The first time I baked bread with my eldest child, Asher, he was about 2. He stood on a sturdy kitchen chair at the counter before a big white plastic bowl of pliant dough. I'd mixed the ingredients the night before, then let the dough rise for us to knead together in the morning.
"Ready, set, go!" I said to Asher, dumping the big, beige ball of dough onto the clean counter. His little fists punched the dough again and again, his chubby cheeks pulled into a wide grin. Then, I lopped off a kid-sized blob with my metal pastry cutter, and he set about shaping his first loaf of bread. He shoved it into a small pan, gleefully brushed it with egg wash, and sprinkled way too many sesame seeds on top.
Our family soon grew, with the birth of my daughter Eliana and my son Shaya. Our collective cooking experiences expanded with our family. Every Tuesday morning, we baked. We baked muffins and cookies and twisted dough into pretzels, which became a favorite snack. Later, I bought pint-sized rolling pins and pans and colorful aprons for all of us. For our weekly pizza dinner, the kids chopped olives in a plastic chopper and spread sauce and scattered cheese on dough they'd rolled out themselves. They gobbled up leftover spoonfuls of sauce and strands of cheese.
Being involved in the cooking made them adventurous; they eagerly tried new foods like soy pepperoni or rosemary-enhanced dough. And because of their involvement in the process, my children learned everything from self-reliance and confidence to healthful eating. In fact, dinners tasted better to them, and they were more satisfied because of their role in the food's preparation.
I started cooking with my kids because it was a great way for us to connect with each other. Plus, involving the children in meal prep meant I didn't have to plop them in front of the TV in order to get dinner on the table. On top of that, I realized it's more than practical: Kids learn subtle lessons by cooking — math equations and the science of combining ingredients that create chemical reactions, not to mention kitchen safety and nutrition.
Cooking is one way that organizations like the Girl Scouts and the YMCA stress the importance of teaching science and math, encouraging kids to measure, mix, and witness the results. Complex fractions and ratios crop up all the time; even I have to think about how to cut a recipe in half or double it. Small children catch on quickly. It's such a natural way to learn.
Recently, Asher, 5, and Eliana, 3 ½, helped bake brownies. I looked at the recipe, which called for four ounces of chocolate. Unwrapping the bittersweet bar, I counted ten rows. "Kids," I said, "we need four ounces of chocolate. This bar has ten ounces and there are ten rows. That means each row is one ounce. So, how many rows do we need?" Asher smiled, his eyes alight. His curly brown hair shook as he clapped his hands. "Four rows!"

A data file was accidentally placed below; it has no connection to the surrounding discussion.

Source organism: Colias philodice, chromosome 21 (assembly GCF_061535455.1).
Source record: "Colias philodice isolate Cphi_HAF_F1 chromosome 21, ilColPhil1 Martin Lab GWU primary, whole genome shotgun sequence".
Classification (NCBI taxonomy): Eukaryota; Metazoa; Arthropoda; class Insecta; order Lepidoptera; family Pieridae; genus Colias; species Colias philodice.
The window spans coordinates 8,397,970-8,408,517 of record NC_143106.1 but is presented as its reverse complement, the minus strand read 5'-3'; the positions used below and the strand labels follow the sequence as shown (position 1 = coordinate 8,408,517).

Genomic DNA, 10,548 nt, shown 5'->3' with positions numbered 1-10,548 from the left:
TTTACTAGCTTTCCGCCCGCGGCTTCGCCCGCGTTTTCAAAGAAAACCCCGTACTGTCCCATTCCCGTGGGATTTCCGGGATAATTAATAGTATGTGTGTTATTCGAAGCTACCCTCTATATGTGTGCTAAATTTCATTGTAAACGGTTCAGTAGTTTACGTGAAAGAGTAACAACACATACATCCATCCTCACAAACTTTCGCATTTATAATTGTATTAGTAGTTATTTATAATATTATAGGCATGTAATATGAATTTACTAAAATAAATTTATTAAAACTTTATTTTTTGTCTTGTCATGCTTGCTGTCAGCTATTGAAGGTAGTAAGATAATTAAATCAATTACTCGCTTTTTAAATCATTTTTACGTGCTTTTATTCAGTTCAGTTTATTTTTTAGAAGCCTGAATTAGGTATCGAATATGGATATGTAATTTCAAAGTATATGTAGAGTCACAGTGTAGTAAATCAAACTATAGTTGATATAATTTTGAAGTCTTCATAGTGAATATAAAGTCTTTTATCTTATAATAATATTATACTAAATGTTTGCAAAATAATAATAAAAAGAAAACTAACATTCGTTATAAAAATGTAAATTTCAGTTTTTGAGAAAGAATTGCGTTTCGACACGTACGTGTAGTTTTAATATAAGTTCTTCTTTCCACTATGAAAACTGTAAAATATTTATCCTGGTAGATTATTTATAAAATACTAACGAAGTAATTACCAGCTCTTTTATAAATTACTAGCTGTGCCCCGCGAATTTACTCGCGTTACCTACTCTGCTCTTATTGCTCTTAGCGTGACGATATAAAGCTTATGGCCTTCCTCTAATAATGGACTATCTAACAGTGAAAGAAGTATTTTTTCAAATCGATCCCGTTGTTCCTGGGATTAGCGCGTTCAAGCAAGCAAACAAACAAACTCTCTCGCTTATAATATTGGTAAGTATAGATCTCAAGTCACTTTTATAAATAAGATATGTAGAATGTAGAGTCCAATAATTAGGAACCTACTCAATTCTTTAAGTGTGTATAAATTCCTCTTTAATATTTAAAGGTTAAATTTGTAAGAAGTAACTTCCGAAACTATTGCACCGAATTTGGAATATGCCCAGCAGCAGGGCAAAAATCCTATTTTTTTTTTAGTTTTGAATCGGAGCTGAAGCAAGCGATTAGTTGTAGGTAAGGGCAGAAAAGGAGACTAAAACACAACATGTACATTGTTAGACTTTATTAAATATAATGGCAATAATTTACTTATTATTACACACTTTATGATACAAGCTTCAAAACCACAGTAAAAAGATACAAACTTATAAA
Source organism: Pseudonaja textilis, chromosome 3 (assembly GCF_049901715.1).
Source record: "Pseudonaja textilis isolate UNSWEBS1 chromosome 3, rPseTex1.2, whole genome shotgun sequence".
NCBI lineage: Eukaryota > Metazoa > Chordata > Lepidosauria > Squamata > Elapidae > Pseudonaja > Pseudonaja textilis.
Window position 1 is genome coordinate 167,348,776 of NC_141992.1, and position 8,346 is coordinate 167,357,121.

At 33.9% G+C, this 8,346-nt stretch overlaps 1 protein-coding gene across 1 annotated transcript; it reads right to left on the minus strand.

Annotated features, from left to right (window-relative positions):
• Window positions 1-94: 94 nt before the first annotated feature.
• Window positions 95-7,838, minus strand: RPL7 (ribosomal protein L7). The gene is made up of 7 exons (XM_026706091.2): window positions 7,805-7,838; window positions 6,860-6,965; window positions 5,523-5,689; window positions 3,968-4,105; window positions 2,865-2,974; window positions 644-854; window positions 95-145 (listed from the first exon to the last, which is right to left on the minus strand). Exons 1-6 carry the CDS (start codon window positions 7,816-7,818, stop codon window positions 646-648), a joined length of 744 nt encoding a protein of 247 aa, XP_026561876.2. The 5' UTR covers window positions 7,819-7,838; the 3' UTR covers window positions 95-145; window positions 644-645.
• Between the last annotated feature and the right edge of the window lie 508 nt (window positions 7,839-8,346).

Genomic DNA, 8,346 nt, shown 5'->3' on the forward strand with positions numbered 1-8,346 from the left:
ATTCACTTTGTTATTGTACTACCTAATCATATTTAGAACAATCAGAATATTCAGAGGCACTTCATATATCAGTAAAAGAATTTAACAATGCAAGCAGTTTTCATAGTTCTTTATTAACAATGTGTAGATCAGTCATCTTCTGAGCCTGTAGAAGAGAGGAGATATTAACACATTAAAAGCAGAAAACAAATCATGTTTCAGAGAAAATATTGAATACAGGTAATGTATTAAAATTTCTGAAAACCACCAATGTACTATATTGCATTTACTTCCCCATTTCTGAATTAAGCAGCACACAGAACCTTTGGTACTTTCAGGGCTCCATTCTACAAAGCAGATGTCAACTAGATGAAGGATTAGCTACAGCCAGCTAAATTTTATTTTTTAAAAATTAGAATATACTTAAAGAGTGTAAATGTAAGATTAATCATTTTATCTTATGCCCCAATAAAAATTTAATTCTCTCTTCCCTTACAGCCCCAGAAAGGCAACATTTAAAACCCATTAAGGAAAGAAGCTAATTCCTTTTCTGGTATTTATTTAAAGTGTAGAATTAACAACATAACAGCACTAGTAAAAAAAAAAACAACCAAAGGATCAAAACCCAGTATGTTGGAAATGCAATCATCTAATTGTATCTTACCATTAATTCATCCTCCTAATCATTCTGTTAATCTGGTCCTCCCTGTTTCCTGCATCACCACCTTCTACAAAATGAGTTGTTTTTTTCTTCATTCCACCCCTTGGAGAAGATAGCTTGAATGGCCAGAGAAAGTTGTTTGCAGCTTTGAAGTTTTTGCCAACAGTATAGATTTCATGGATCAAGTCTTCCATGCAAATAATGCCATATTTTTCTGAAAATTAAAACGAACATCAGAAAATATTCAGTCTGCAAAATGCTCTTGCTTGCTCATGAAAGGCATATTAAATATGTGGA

My kitchen becomes a chemistry lab as they mix baking soda with vinegar and watch the foam bubble up in the cup. They learn what happens when we forget important ingredients, too, like baking powder for muffins or yeast for bread. Speaking of bread, they love standing guard over the bubbling yeast, watching it ferment, and letting me know when it's ready for mixing with flour, eggs, and oil. They enjoy "painting" a shaped loaf with egg wash so it will be shiny and radiant, too.
The lessons are not just restricted to the kitchen. Sometimes, late in the day, we turn on the Food Network for half an hour. My favorite is Giada de Laurentiis, and we watch "Everyday Italian," talking about which recipes are healthful, which are not, and why. I take the kids to grocery stores and farmers' markets, and, when possible, we spend mornings at orchards, picking berries and apples, freeing ripe tomatoes from their vines. There's no better way to teach about eating local and the glories of fresh, ripe crops over foods shipped from half a world away. In the process, they're learning politics, philosophy, and living off the land — hands-on.
As for me, knowing I'm serving my family homemade meals without sacrificing the ever-fleeting time with my kids is key. I started cooking in my 20s because it was the only way I could unwind after a busy day of work. You can't rush recipes. The soothing slowness of bringing a meal from conception to the family table is another important life lesson I hope my children take away from our time cooking together. We run to school in the morning, where the kids move from activity to activity, and I do, too. By the end of the day, we're tired and in need of loving connections. As the mixer beats butter, flour, and sugar into cookie batter, or the oven hums itself warm and we press our fingers into whole-wheat pizza dough, it's as if the simple act of creating good food energizes us. Life passes quickly. But I will always have these quiet moments full of smiles — a powerful metaphor that the destination really is the journey.